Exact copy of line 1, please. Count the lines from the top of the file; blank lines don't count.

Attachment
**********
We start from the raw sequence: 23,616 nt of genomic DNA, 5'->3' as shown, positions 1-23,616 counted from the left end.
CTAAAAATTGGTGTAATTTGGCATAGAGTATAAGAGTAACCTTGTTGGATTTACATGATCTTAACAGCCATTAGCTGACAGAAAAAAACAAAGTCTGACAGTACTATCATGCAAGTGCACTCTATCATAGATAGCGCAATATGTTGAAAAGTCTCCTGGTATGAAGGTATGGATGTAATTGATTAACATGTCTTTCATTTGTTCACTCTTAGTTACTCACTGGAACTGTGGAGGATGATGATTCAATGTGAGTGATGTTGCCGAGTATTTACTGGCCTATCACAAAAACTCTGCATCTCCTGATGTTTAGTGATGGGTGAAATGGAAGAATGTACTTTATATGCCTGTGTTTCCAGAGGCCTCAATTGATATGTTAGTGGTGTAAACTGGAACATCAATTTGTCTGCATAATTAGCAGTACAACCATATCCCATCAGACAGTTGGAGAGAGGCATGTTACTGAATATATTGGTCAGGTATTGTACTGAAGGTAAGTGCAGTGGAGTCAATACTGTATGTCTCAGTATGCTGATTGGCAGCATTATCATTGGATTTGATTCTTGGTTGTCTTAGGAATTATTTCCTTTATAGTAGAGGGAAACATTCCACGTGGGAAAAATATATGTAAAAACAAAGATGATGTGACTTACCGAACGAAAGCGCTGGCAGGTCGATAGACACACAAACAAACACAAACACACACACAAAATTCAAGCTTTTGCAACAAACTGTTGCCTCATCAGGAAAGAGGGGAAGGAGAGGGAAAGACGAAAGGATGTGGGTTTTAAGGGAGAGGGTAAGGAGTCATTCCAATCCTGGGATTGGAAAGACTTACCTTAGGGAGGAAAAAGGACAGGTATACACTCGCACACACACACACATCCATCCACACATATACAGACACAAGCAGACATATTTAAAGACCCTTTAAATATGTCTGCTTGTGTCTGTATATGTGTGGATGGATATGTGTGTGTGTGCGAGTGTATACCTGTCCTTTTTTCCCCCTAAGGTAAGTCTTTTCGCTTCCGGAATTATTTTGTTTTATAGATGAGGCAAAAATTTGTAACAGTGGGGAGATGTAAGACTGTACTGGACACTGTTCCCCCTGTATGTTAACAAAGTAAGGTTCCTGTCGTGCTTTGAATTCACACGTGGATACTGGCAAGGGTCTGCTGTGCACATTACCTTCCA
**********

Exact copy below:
We start from the raw sequence: 23,616 nt of genomic DNA, 5'->3' as shown, positions 1-23,616 counted from the left end.